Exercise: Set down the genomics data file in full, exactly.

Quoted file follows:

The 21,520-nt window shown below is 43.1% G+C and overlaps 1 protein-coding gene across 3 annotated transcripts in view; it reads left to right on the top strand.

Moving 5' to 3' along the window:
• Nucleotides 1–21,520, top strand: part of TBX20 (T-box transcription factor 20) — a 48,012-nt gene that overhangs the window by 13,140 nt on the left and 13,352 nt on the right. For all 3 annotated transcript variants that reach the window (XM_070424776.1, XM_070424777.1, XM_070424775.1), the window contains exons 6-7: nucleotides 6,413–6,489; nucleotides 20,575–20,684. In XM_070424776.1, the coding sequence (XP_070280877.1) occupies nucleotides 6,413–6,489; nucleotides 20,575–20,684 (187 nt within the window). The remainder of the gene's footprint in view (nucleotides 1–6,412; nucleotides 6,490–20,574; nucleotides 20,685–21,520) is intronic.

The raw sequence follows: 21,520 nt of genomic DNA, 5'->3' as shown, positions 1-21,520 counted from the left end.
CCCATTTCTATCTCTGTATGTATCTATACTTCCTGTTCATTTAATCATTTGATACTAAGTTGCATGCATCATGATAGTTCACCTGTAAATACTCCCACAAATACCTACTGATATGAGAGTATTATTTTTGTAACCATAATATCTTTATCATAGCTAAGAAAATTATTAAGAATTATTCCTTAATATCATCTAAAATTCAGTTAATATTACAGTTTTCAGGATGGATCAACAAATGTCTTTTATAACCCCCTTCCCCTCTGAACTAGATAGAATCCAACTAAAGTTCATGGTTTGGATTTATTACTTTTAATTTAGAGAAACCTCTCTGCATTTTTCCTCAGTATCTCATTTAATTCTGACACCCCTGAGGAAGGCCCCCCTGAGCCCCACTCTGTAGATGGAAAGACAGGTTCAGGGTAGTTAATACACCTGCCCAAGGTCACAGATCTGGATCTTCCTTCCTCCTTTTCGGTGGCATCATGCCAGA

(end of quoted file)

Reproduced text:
The 21,520-nt window shown below is 43.1% G+C and overlaps 1 protein-coding gene across 3 annotated transcripts in view; it reads left to right on the top strand.

Moving 5' to 3' along the window:
• Nucleotides 1–21,520, top strand: part of TBX20 (T-box transcription factor 20) — a 48,012-nt gene that overhangs the window by 13,140 nt on the left and 13,352 nt on the right. For all 3 annotated transcript variants that reach the window (XM_070424776.1, XM_070424777.1, XM_070424775.1), the window contains exons 6-7: nucleotides 6,413–6,489; nucleotides 20,575–20,684. In XM_070424776.1, the coding sequence (XP_070280877.1) occupies nucleotides 6,413–6,489; nucleotides 20,575–20,684 (187 nt within the window). The remainder of the gene's footprint in view (nucleotides 1–6,412; nucleotides 6,490–20,574; nucleotides 20,685–21,520) is intronic.

The raw sequence follows: 21,520 nt of genomic DNA, 5'->3' as shown, positions 1-21,520 counted from the left end.
CCCATTTCTATCTCTGTATGTATCTATACTTCCTGTTCATTTAATCATTTGATACTAAGTTGCATGCATCATGATAGTTCACCTGTAAATACTCCCACAAATACCTACTGATATGAGAGTATTATTTTTGTAACCATAATATCTTTATCATAGCTAAGAAAATTATTAAGAATTATTCCTTAATATCATCTAAAATTCAGTTAATATTACAGTTTTCAGGATGGATCAACAAATGTCTTTTATAACCCCCTTCCCCTCTGAACTAGATAGAATCCAACTAAAGTTCATGGTTTGGATTTATTACTTTTAATTTAGAGAAACCTCTCTGCATTTTTCCTCAGTATCTCATTTAATTCTGACACCCCTGAGGAAGGCCCCCCTGAGCCCCACTCTGTAGATGGAAAGACAGGTTCAGGGTAGTTAATACACCTGCCCAAGGTCACAGATCTGGATCTTCCTTCCTCCTTTTCGGTGGCATCATGCCAGA